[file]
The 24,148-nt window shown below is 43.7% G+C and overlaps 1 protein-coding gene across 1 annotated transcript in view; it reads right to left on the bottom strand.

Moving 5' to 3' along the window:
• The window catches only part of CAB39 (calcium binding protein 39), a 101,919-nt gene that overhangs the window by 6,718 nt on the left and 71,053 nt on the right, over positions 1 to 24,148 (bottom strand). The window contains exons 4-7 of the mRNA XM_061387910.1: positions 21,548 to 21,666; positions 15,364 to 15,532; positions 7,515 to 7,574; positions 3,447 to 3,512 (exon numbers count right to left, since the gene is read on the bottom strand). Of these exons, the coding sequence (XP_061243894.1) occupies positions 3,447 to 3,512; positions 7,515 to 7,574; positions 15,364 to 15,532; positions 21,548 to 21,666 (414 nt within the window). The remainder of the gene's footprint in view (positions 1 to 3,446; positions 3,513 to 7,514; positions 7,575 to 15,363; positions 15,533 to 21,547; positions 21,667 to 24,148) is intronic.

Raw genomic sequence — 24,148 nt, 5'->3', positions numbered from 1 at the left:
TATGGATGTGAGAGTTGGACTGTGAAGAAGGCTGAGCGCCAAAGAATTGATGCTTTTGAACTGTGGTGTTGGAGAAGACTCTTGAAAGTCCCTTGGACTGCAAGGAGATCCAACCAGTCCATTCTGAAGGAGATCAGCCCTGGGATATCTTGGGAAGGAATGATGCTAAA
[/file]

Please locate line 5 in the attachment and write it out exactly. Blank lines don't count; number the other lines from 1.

TATGGATGTGAGAGTTGGACTGTGAAGAAGGCTGAGCGCCAAAGAATTGATGCTTTTGAACTGTGGTGTTGGAGAAGACTCTTGAAAGTCCCTTGGACTGCAAGGAGATCCAACCAGTCCATTCTGAAGGAGATCAGCCCTGGGATATCTTGGGAAGGAATGATGCTAAA